Natural Wonders For Your Wanderlust

Wednesday, February 22, 2017

While generalizations are a bad idea , there are usually two distinct types of travelers that you will find at any destination throughout the world.

Type 1: The Rester 

Resters have few desires from their holidays. For them, time away is meant to be just that - time away. The mere fact they are free from the rigors of daily life is enough to keep them happy. They want an easy flight and a nice hotel with good food. They will go on the occasional day trip, but realistically, all they expect from their foreign travels is some rest and relaxation. There’s nothing inherently wrong with this; people do what they need to do. However, to the second type of traveler, these people may seem very bizarre indeed.

Type 2: The Explorer 

For Explorers, the world is their oyster and they have a lot of space to fit into a single lifetime. The idea of sitting on a beach for a week is their idea of hell. They want to explore - as the name suggests - and see and do amazing things. They want experiences that few people have, to witness amazing natural phenomena with their own eyes - and this is the pertinent point we’re going to focus on.

The natural world is ever-changing; a concert of evolution and difference. No two people will bring the same experience back from a place. We see things through our own filter. Some will look at a rainbow and see divinity; others will see the pure science at its core. Neither interpretation is wrong; it’s just experiencing the world through our own eyes. 

The one thing that unites the way we see and experience natural phenomena is that it makes an impression on us. If you don’t feel a stirring in your soul, that yearning for a connection with nature, when contemplating the experiences below then perhaps you’re an ultimate Rester. But for you explorers, here’s a few more sights to add to your ever-expanding bucket list.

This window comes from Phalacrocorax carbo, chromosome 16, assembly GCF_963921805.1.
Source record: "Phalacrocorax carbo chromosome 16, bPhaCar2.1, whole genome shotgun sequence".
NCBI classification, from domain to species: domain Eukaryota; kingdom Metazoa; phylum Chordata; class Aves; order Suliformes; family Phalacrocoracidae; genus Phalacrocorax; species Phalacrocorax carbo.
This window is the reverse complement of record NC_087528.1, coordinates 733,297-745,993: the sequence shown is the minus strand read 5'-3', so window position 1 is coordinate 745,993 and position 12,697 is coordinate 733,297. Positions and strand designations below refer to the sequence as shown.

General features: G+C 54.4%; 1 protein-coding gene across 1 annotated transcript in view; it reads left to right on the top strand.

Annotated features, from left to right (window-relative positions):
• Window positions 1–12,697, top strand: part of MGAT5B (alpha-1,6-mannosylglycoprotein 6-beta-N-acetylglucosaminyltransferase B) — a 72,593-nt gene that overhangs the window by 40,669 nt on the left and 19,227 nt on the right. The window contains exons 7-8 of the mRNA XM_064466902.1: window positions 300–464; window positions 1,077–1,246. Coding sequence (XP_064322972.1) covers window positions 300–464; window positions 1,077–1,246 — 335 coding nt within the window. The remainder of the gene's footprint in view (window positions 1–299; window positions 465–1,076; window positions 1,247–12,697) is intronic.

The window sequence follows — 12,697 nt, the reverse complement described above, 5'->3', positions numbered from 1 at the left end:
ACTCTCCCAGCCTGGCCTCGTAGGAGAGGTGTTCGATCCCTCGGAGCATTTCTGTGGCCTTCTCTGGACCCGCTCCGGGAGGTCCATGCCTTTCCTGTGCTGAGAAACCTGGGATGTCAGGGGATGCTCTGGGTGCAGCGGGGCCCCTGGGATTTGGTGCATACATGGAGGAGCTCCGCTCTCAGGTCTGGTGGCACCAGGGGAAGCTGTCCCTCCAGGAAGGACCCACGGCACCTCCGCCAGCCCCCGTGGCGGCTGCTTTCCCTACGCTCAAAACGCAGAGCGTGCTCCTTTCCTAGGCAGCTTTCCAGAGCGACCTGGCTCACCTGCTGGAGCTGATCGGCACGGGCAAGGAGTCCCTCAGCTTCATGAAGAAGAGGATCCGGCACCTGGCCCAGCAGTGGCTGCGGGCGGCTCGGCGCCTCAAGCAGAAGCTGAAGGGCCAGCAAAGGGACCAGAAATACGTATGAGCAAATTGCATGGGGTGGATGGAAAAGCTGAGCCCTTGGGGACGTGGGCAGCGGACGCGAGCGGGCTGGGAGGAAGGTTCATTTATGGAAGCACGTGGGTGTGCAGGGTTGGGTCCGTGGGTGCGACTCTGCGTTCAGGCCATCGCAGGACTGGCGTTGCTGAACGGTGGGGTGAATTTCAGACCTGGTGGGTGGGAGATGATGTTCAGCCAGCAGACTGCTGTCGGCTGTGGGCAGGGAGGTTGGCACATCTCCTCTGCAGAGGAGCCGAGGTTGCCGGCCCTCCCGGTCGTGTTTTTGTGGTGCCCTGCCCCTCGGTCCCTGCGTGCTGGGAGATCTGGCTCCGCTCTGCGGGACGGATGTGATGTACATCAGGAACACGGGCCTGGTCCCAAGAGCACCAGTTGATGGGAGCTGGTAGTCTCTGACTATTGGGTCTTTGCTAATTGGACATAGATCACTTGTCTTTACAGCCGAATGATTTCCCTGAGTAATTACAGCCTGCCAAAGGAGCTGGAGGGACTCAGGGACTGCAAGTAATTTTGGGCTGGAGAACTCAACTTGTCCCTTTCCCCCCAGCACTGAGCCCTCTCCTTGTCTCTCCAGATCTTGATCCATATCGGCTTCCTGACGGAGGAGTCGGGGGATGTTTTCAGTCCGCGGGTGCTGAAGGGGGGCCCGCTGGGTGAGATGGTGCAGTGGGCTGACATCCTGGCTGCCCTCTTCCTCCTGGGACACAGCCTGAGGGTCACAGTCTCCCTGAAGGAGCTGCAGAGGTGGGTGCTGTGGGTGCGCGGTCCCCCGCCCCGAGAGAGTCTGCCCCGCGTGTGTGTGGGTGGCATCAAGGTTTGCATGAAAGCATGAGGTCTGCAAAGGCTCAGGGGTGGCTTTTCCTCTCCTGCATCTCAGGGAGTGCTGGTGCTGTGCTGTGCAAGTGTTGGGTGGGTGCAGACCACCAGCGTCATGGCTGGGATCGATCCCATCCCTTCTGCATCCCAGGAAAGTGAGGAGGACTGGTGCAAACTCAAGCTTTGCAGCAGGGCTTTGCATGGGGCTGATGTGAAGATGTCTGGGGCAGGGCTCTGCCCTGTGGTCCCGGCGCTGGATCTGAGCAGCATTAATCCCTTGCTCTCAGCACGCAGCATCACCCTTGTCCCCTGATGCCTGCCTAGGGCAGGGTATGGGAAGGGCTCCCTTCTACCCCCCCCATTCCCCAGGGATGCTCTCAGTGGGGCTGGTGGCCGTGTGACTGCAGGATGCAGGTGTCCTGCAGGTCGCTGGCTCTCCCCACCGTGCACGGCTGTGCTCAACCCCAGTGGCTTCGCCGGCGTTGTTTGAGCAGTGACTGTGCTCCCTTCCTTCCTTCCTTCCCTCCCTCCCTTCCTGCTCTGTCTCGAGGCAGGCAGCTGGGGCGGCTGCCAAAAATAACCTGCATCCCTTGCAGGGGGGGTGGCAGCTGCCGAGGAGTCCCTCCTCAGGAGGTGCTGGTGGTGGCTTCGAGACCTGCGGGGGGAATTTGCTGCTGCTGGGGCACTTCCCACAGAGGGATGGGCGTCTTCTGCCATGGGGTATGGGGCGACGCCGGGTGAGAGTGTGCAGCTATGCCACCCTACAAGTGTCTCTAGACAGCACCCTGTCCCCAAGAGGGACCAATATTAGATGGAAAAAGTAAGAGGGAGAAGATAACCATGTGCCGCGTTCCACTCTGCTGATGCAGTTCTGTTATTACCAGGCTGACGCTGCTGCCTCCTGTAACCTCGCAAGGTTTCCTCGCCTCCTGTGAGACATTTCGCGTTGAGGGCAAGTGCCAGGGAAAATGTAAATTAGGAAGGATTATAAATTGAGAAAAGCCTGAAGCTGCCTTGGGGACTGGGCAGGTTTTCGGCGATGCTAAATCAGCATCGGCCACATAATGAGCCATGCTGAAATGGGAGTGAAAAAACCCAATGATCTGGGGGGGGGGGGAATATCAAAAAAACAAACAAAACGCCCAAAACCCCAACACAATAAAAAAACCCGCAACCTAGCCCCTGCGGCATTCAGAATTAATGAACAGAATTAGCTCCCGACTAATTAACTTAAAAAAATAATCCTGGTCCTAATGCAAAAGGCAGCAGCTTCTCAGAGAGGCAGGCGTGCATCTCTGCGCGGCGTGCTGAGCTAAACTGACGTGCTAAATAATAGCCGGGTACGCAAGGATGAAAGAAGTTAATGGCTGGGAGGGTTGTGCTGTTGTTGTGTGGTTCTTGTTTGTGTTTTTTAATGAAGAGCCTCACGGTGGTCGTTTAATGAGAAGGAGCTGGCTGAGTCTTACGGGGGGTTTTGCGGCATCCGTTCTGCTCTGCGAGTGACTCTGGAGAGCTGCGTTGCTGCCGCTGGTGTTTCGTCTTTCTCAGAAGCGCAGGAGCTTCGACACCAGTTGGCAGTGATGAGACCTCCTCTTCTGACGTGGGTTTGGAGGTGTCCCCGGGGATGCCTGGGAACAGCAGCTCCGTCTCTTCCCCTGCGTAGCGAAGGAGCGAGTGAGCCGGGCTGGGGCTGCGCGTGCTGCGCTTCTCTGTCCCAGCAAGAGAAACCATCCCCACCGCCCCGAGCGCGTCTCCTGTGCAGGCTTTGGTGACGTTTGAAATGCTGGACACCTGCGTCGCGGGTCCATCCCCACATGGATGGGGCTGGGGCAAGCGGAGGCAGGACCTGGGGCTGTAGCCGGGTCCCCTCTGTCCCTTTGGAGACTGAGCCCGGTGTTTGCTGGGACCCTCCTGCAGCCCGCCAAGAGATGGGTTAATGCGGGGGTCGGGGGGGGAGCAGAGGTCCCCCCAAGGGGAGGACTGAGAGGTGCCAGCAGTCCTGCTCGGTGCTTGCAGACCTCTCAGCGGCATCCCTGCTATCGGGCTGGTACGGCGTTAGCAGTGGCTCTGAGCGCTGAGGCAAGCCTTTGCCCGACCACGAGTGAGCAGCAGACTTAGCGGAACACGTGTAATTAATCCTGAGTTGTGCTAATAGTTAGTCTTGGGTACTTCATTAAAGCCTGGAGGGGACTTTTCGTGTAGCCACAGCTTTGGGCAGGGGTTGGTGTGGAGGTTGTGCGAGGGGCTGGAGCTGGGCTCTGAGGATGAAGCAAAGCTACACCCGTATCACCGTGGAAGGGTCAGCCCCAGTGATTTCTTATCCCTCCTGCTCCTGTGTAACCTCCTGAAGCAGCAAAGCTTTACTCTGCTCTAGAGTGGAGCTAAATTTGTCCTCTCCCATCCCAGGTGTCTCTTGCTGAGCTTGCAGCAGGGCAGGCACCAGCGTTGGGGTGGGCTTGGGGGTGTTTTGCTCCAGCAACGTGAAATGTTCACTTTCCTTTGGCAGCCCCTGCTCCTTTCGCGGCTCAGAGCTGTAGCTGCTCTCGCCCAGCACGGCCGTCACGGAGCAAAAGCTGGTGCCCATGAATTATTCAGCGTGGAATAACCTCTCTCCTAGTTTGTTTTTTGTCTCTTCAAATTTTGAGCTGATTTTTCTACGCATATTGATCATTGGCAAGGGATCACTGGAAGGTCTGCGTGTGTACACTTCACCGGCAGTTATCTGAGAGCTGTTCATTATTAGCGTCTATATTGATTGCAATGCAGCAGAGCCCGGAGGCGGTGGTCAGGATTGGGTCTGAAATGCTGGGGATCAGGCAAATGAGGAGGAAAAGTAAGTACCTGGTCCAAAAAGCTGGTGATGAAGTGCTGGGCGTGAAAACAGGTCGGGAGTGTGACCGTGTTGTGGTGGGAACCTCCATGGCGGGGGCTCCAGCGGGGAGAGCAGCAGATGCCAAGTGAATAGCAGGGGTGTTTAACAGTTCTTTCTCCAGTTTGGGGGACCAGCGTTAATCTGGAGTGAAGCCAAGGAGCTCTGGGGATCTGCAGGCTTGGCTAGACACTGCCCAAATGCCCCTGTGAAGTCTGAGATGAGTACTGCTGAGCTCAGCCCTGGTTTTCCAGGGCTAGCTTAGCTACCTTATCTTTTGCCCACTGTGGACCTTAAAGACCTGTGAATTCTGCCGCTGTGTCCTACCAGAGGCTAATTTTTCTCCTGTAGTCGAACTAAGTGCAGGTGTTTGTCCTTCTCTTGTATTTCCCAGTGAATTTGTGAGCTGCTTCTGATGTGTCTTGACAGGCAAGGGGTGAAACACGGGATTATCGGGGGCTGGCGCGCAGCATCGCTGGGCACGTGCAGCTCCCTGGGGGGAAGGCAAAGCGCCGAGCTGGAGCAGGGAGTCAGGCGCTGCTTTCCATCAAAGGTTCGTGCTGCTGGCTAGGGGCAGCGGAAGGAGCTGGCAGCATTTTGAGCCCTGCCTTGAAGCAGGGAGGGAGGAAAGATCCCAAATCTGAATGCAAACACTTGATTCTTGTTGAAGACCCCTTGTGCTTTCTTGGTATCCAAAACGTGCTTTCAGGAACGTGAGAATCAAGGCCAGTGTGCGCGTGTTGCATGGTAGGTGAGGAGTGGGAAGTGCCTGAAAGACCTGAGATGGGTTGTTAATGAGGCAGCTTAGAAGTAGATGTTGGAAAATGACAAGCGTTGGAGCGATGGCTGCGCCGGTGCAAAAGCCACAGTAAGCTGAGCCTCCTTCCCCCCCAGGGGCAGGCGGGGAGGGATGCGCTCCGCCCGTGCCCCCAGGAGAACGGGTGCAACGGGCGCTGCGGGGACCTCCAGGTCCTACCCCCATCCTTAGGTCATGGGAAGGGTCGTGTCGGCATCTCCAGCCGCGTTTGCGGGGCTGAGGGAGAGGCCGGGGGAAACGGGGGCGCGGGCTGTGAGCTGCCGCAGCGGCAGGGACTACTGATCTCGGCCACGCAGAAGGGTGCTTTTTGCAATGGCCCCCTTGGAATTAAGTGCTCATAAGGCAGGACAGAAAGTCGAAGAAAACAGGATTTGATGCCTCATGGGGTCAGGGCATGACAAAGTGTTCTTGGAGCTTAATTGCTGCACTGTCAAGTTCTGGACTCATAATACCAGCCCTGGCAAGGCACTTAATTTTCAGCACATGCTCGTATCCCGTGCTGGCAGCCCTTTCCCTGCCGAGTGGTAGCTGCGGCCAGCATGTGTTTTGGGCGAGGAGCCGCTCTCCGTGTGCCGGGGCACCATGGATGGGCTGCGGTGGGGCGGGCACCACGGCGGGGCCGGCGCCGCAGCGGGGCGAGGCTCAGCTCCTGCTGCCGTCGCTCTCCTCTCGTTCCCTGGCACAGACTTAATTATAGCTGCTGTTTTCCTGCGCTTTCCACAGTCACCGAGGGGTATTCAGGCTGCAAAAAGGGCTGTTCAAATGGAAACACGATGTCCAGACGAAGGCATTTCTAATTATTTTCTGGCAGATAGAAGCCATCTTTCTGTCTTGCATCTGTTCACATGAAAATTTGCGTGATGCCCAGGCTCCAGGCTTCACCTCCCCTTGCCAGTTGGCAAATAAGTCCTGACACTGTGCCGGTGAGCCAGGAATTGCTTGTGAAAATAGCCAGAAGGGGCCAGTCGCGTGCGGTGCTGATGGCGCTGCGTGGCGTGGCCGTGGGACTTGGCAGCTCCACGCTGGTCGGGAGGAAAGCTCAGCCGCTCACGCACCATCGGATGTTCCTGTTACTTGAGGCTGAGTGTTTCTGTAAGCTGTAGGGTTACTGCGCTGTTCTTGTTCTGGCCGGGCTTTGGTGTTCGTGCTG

The Northern Lights 

The Aurora Borealis (better known as the Northern Lights) is a wonderful way to kick things off when you’re letting nature be your guide. This spectacular night show is courtesy of Earth’s magnetic field interacting with the radiation from the sun. 

The Northern Lights are not a guarantee. Traveling as far north as possible will give you a better chance. Iceland excursions, Canada holidays and Norway weekends away are you going to give you the best chance of success. 

There are plenty of other fascinating things to do in the northern countries, so it’s advisable to not make the Northern Lights your sole reason for the trip. Being natural, they depend on the sun’s output at any given time for the spectacle, display and colors that you will see. If you time it right, however, it’s a light show you’ll never forget. 

An Erupting Volcano

Puzzled? After all, volcanic eruptions are not something you can predict - right? So while you might travel to a volcano-heavy zone, you’re not going to be able to time it to the point you’re guaranteed to see an eruption…

Wrong. The volcano above, Stromboli, has been in a constant state of eruption for over a century. Located just off the coast of Italy, if you need a geological fix, there’s nowhere better to visit. Not only will Stromboli allow you to see an eruption, but the famed Mount Etna is within traveling distance. It’s everything your inner volcanologist could want. 

If this sounds dangerous, then don’t worry - people have been living and working around volcanoes since the dawn of time. For the civilizations found around those volcanoes deemed to be in a state of continual eruption, they’re used to this and their structures and emergency procedures know how to handle it. It’s now reached a point where they would likely be more disturbed by a lack of volcanic eruptions than seeing the latest ash cloud.